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We've come around once again to one of our favorite segments of the podcast, where we let you the listener choose an album, any album, and then we take a crack at listening, reviewing, and then telling you all what we think of it as a whole. This week we were tasked with taking on not only an album that we had never heard before but also an artist that we had never heard of. A master of "Murderfolk" (which we had also not heard of until taking a stab at this album), a crooner from the dark side, straight from the mind of Danny Kiranos. If you haven't figured out who I'm talking about yet, it sounds like you might need to brush up on a little bit of Amigo The Devil. Amigo The Devil is no stranger to darkness, serial killers, or country music. In October 2018 Danny Kiranos, better known by his stage name Amigo The Devil released his first full-length album titled "Everything Is Fine". Recruiting Ross Robinson for production and Brad Wilk of Rage Against The Machine for drums. A pretty big deal for an outlaw country guy putting together his first full-length project. "Everything Is Fine" and Amigo The Devil are both unique listening experiences in the least and if you had to liken them to something you're more familiar with, think along the lines of if Johnny Cash and Orville Peck had a little music baby and sang about even deeper and darker stuff than they already do. Sound strange? Sound appealing? It certainly does and that is because it is. I would love to keep writing about this Amigo, but unfortunately, there isn't a whole lot of info floating around out there about him, so perhaps the easiest way to get to know him is to listen to this album. It's season 6, episode 8 of your favorite local exterminator's favorite music podcast. LET'S GO!!! Keep up with all of the music we talk about in each episode by listening to the Infectious Groove Podcast Companion Songs playlist, exclusively on Spotify. Infectious Groove Podcast, part of the OddPods Media Network.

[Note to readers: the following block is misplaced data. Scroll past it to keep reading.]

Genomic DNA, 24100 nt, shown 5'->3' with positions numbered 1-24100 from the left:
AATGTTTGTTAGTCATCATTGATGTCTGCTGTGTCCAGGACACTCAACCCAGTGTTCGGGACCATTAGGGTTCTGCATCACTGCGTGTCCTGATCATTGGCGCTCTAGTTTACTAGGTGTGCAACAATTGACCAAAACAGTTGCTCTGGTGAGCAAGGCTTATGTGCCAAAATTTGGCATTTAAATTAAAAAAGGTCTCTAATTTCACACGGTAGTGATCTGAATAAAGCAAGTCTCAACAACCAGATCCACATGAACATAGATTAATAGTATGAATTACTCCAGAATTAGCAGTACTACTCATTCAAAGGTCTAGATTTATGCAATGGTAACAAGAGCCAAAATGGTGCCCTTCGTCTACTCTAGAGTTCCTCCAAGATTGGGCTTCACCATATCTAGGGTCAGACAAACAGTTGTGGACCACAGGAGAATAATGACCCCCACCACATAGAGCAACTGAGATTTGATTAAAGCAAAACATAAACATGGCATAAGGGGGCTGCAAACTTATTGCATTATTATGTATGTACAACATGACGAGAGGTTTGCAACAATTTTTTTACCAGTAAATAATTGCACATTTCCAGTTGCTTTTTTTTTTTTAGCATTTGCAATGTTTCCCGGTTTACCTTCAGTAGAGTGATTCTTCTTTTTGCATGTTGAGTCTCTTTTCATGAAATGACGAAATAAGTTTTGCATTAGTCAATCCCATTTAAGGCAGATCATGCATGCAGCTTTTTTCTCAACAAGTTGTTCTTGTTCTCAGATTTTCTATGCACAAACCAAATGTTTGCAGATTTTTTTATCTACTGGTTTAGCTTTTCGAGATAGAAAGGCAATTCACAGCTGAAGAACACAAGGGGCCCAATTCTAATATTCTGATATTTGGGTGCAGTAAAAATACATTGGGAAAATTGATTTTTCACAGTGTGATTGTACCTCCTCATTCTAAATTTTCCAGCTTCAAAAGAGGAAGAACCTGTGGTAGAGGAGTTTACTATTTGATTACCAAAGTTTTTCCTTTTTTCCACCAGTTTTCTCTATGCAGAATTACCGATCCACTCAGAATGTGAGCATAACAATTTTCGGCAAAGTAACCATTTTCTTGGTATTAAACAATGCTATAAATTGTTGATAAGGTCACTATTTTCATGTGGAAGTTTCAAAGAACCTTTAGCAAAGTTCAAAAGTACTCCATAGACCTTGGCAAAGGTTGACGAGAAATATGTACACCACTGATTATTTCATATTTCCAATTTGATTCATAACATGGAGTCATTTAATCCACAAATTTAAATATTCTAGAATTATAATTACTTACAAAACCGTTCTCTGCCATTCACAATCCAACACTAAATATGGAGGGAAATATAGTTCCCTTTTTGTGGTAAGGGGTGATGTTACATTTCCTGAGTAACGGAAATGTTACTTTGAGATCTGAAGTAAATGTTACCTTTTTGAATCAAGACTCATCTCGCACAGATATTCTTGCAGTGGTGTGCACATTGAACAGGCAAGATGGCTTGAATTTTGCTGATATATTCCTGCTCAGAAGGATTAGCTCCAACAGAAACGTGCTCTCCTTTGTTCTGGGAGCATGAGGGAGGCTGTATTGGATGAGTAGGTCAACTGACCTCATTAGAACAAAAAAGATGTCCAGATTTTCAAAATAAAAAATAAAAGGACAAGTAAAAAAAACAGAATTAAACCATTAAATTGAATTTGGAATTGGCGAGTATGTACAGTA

It's not often that you come across a song that seemingly transcends time and space when performed by two different artists. It's even more interesting when those two artists are on the complete opposite ends of the musical spectrum. You might be wondering what the hell I am even talking about, and before you swerve off the road in a podcast rage, let me explain. In 1994 Trent Reznor and his band Nine Inch Nails would release The Downward Spiral (also known to NIN fans as Halo 8). The final track on the album would tell a dark weathered story about drug addiction and self-harm. Trent doesn't divulge much information about the reasoning behind the writing of his songs, as he wants to leave it up to the interpretation of the listener, but it's rumored that this song was written in retrospect. But when listening it certainly seems that Trent was writing about something he knew a little something about from being thrust into superstardom and getting buried within the darkness that is the music industry. Whether it's an autobiographical tale or just a story about a friend of a friend, it certainly hits home for those that can relate to it. Fast forward to 2002, and the last person you'd ever expect to find himself near a Nine Inch Nails track would lend his iconic vocals to his own version of the song, helped along (or hindered) by Rick Rubin lending his production skills to the reworked track. People at first were quite skeptical because your average Johnny Cash fan has not a clue who Trent Reznor or the Nine Inch Nails are. Hell, Trent Reznor was even skeptical about Johnny Cash covering his work because of the potential for it to add a gimmicky value. It turns out that Rick Rubin might have figured out something that no one else had at the time. This version of the song felt like a window into Johnny Cash's past where he also struggled with many of the same things that Trent had throughout the years, just for much, much longer. A true retrospective view on a tattered and torn life in the music industry. Johnny Cash's version of this already iconic song would eventually be considered one of his greatest works. Its accompanying video, featuring images from Cash's life and directed by Mark Romanek, was named the best video of the year by the Grammy Awards and CMA Awards, and the best video of all time by NME in July 2011. Hurt (Cash's Version) would go on to sell 2,148,000 downloads in the United States as of March 2017. To say that it made a huge impact, would I think be putting it quite lightly. When all is said and done there are just some covers that hit the nail on the head, and this happens to be one of them. It's season 6, episode 7 of your (yes, you the listeners) favorite music podcast. Hell, maybe it's even your favorite weekly podcast to listen to overall. If that's the case, we're not sure what else to say besides THANK YOU. Keep up with all of the music we talk about in each episode by listening to the Infectious Groove Podcast Companion Songs playlist, exclusively on Spotify. Infectious Groove Podcast, part of the OddPods Media Network.